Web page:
Medieval leprosy genomes shed light on disease’s history

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An international team of scientists reconstructed a dozen medieval and modern leprosy genomes — suggesting a European origin for the North American leprosy strains found in armadillos and humans, and a common ancestor of all leprosy bacteria within the last 4000 years.

Medieval leprosy genomes shed light on disease's history
Skull and femur of a medieval leprosy sufferer from Denmark. In the background, a de
novo reconstructed leprousy genome [Credit: Ben Kyora-Krause]

It is the first time scientists have reconstructed an ancient genome without a reference sequence (de novo) due to the extraordinary preservation of the medieval pathogen’s DNA. This finding indicates that ancient bacterial DNA may survive in some cases much beyond the one million year boundary suggested for vertebrate DNA.

Leprosy, a devastating chronic disease caused by the bacterial pathogen Mycobacterium leprae, was prevalent in Europe until the late Middle Ages. Today, the disease is found in 91 countries worldwide with about 200,000 new infections reported annually.

To retrace the history of the disease, an international team of scientists, led by Johannes Krause from Tübingen University and Stewart Cole from EPFL Lausanne, have reconstructed entire genome sequences of M. leprae bacteria from five medieval skeletons that were excavated in Denmark, Sweden and the United Kingdom as well as seven biopsy samples from modern patients.

The researchers compared the medieval European M. leprae genomes with 11 worldwide modern strains, including the seven biopsy strains, revealing that all M. leprae strains share a common ancestor that existed within the last 4000 years. This is congruent with the earliest osteological evidence for the disease in the archaeological records dated to 2000 BC from India. 

Medieval leprosy genomes shed light on disease's history
Excavations of the St. Mary Magdalen leper hospital in Winchester. One set of remains
examined in the study was found here [Credit: University of Winchester]

The genome comparisons indicate a remarkable genomic conservation of the bacteria during the past 1,000 years. The team of scientists could furthermore show that M. leprae genotypes in medieval Europe are today found in the Middle East, whereas other medieval strains show a striking similarity to modern strains found today in North American armadillos and leprosy patients suggesting a European origin of leprosy in the Americas.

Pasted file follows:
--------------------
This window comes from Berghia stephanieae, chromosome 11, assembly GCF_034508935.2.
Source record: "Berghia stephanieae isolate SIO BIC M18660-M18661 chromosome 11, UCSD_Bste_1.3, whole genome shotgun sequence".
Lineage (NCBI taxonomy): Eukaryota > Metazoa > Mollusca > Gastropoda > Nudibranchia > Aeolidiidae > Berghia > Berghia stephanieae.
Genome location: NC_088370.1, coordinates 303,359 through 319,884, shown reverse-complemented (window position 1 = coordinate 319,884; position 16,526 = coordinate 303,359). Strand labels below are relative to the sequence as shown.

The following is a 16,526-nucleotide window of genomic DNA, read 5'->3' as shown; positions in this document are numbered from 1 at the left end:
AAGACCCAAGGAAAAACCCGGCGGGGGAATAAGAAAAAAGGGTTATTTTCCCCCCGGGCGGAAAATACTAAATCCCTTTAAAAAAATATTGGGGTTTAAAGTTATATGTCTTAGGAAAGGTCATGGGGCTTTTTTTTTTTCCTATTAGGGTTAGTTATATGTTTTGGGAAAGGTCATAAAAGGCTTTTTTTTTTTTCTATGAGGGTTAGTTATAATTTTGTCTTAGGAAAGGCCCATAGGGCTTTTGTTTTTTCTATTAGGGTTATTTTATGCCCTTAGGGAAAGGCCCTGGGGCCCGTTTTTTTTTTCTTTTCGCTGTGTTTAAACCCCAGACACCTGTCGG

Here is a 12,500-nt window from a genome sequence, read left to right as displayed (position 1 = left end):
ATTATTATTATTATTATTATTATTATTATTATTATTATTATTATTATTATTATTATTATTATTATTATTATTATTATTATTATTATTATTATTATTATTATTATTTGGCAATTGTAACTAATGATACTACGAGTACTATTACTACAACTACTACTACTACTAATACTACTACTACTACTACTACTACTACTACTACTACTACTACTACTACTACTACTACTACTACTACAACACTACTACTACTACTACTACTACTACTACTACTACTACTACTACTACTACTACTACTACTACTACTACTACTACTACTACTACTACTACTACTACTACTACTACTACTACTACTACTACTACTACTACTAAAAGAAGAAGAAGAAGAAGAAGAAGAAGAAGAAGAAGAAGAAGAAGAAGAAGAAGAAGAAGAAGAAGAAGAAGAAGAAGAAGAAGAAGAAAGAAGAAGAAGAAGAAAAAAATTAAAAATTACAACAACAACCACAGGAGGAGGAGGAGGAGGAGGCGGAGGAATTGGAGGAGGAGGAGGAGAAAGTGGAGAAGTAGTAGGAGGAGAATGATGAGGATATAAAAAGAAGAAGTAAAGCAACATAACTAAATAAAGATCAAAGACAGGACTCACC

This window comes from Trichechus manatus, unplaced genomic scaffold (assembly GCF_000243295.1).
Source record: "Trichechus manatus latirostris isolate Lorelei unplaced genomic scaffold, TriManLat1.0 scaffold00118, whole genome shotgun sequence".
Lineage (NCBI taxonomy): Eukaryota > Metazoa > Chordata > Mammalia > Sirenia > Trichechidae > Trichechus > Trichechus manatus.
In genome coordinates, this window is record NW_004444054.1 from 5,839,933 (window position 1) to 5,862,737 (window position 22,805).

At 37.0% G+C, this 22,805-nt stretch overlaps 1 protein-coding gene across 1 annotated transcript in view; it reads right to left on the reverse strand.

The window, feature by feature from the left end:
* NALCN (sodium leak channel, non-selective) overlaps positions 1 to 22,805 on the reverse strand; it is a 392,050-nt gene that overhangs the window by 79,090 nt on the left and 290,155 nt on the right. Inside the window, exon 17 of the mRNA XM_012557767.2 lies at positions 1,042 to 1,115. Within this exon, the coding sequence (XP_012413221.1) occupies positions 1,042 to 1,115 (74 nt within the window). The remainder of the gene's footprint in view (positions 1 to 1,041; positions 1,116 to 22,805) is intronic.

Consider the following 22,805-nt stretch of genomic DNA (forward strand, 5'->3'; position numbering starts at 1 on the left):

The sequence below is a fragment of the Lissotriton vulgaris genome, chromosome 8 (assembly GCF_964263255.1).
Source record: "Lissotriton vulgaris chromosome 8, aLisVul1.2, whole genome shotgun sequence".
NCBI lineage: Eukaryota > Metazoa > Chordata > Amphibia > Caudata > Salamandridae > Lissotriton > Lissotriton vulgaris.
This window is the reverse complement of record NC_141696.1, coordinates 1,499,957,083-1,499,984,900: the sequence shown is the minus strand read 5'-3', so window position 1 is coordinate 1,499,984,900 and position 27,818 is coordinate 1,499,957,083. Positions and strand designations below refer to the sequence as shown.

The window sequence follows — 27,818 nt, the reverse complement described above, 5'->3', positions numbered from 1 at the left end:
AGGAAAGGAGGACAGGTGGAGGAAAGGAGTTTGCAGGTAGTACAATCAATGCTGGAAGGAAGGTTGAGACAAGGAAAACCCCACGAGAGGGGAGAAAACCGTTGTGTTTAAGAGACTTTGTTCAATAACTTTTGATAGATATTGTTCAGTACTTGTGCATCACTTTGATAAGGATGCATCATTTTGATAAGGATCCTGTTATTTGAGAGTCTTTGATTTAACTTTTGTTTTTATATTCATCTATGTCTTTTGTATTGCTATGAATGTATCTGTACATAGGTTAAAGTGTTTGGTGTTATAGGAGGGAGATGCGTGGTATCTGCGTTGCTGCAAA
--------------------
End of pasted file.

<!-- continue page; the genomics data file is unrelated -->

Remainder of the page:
One skeleton from Denmark (Jorgen 625) showed extraordinary preservation of the pathogen DNA, allowing a genome reconstruction without using a modern reference sequence, which was never done before for an ancient organism’s genome. The scientists found that almost half of the DNA recovered from that particular specimen derived from M. leprae bacteria; this is orders of magnitude higher than the amount of pathogen DNA usually observed in skeletons and modern patients. They furthermore found that the M. leprae DNA was far better preserved compared to the human DNA, which may explain this unusually high amounts of bacterial DNA in these skeleton samples.

According to the authors this may be due to the extremely thick and impervious waxy cell wall of the leprosy bacillus that protects their DNA from degradation. Therefore, the authors speculate that some bacterial DNA may be preserved much longer than any vertebrate DNA, which is usually less protected. “This opens the possibility that certain types of bacterial DNA may survive well beyond the maximum age for mammalian DNA of around one million years,” says Krause and adds, “This gives us a real perspective to trace back the pre-historic origins of a disease.” 

The research has been published in the journal Nature.

Source: Universitaet Tübingen [June 13, 2013]

1 COMMENT

  1. I'm not sure I follow the train of thought that connects really good preservation of medieval DNA (gotta be less than 2 thousand years old) and potential preservation of DNA a million years old. There's kind of a long gap between those two numbers.

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